Backpedaling, frustration, and, finally, hope in international climate relations The Kyoto Protocol is set to expire in 2012. A global contingent of delegates to the United Nations' Framework Convention on Climate Change (UNFCCC) met in Bali last December to start a dialogue on how to replace the woefully..
Backpedaling, frustration, and, finally, hope in international climate relations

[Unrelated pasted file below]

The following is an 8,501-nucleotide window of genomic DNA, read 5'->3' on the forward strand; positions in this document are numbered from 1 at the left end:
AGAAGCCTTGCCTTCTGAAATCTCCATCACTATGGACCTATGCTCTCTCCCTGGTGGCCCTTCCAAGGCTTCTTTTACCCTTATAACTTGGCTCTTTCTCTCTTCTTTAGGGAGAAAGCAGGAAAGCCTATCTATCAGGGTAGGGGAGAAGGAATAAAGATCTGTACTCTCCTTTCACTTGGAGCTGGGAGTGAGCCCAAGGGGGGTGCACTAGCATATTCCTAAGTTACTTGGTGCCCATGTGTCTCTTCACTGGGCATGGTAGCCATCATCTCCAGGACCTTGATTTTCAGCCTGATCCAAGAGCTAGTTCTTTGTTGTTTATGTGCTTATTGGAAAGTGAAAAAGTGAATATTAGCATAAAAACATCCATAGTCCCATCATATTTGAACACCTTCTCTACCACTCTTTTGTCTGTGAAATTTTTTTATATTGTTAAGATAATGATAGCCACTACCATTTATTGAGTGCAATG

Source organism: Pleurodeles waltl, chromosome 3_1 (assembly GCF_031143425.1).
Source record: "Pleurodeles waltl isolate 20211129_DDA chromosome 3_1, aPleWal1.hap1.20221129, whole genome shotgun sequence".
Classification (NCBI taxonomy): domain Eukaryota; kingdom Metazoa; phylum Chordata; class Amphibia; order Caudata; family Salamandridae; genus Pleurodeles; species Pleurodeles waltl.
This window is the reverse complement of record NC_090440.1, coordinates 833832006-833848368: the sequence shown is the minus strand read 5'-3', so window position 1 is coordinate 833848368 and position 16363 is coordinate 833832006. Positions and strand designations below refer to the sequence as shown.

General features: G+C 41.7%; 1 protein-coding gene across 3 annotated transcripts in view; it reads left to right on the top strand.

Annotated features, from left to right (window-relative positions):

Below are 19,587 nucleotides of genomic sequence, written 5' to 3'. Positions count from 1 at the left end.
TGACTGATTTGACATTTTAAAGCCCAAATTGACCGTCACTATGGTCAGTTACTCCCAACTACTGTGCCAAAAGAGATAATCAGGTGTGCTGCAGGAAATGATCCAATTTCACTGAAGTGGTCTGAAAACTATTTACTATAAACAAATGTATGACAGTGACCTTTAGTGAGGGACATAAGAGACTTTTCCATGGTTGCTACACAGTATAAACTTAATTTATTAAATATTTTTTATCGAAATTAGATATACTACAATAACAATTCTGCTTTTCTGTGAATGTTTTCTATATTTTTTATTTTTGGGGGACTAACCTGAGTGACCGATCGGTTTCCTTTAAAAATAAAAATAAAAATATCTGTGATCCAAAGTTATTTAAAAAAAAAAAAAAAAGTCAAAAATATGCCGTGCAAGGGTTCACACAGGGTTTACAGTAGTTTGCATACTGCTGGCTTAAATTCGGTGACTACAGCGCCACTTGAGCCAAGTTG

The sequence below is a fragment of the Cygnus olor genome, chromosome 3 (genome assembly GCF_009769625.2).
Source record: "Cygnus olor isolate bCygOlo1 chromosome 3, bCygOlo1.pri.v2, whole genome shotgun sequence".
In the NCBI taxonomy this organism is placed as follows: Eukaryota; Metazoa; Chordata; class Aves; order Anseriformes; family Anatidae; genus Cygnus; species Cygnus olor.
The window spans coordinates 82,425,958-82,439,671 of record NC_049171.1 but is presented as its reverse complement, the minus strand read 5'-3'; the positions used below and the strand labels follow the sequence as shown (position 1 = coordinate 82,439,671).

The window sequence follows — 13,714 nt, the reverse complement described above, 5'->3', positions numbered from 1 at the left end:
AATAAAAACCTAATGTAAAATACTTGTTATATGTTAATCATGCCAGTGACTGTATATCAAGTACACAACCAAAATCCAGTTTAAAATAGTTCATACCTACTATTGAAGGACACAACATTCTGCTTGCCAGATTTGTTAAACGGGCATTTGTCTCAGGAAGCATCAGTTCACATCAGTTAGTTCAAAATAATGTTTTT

The Kyoto Protocol is set to expire in 2012. A global contingent of delegates to the United Nations' Framework Convention on Climate Change (UNFCCC) met in Bali last December to start a dialogue on how to replace the woefully ineffective treaty. Next December, they'll convene again in Copenhagen to hash out the final details and hopefully get all of the U.N. members to sign on.So, what exactly is going on this month in Poland? An important checkpoint between Bali and Copenhagen, more than 10,000 representatives from 192 countries are meeting in earnest in the town of Pozna? to start the negotiation stage of treaty-building.Entering the two weeks of meetings, however, expectations for any real progress were low. Dozens of my friends and colleagues are there right now, and word is that those expectations are being met. Still, certain key issues are emerging, they report. The overall mood, they say: a conflicted sense of optimism for the year ahead (a very unfamiliar feeling to those of us in the climate field) in the face of immense frustration with current conditions (a feeling we know well).On the frustration end, a rather serious tension is emerging along the old "North-South"-or developing/developed-rift: Poorer nations, from China and India to Bali and Belize, are insisting that rich countries-which amassed their wealth through carbon-intensive industrialization-lead by example with ambitious targets for greenhouse gas reductions. They also want developed nations to provide them with capital to transition to a low-carbon economy.Unfortunately, the voices of developing countries are not being heard. "Here's the worst part," Jon Warnow of 350.org, which campaigns for a target atmospheric carbon dioxide concentration of 350 parts per million, emailed me from Pozna?, "the countries facing the biggest impacts of climate change are also the countries most poorly represented here in the United Nations."The U.S., Canada, Australia, and Russia have long balked at the notion of taking on heightened responsibility. They're not changing their tune this year. "Developing countries have expressed their frustration regarding the still low ambitions of the industrialized countries," said Yvo de Boer, the UNFCCC ‘s executive secretary.According to last year's seminal report by the U.N.'s Intergovernmental Panel on Climate Change (IPCC), industrialized countries need to cut greenhouse gas emissions by at least 25 percent by 2020-though 40 percent is a more ideal goal. Meanwhile, the European Union-traditionally the most open to ambitious targets-is watching its own plan to cut CO2 emissions just 20 percent by 2020 dissolve. (A handful of members are bailing out on the commitment as the Pozna? talks proceed.) "If the E.U. fails to adopt [this] ambitious package," a non-E.U. negotiator from Europe told Grist, "then its credibility-when it asks for commitments from others-will be weakened."The E.U.'s shortcomings arrive in the face of bold moves by others. "Last week 49 of the world's most vulnerable countries endorsed the 350 target that the latest science calls for," 350.org's Warnow wrote. "Instead of recognizing the importance of this call, some EU leaders have been backpedaling on their already weak climate commitments."Elsewhere in Pozna?, youth activists and delegates from poorer nations are up in arms about a decision regarding Reduced Emissions from Deforestation and Forest Degradation (REDD). Under its final wording, the program does not protect the rights of indigenous groups, native populations, and local communities that would be affected by its market-driven projects. "Today's outrageous striking of all rights language in REDD is further proof that the policies being debated at Poznan are less about saving people and the planet, and more about making more profit for major corporations," wrote Brianna Cayo-Cotter of the Energy Action Coalition.So what's to be optimistic about? The two-word answer: Barack Obama. As the President-Elect made clear in a video message to all U.N. delegates before the meetings, the U.S. "is back" and will be an aggressive and cooperative force for the environment going forward.America's imminent turnaround is echoed by a number of other pleas from back across the pond. A coalition of 18 environmental, business, and faith-based organizations sent a letter to all delegates emphasizing that the "American public is committed to action on climate change and clean energy like never before. … [We] will all be devoting our efforts and resources over the next year to help President-elect Obama resurrect America's lost leadership on global warming." California Governor Schwarzenegger also sent along a video promising his presence in Copenhagen. "There are some people who say that we can't afford the fight against global warming while our economies are down, but the exact opposite is true," he said in his message, which I'm told, along with Obama's, is resonating among those gathered.So while the wheels may be spinning without traction at the in Pozna? talks--which officially end tomorrow--there's confidence enough that come January 20th, the international climate negotiations might finally get it in gear. Then, it's onward to Copenhagen.(Photos: Opening ceremonies from Flickr user oxfam international; 350.org protest courtesy 350.org.)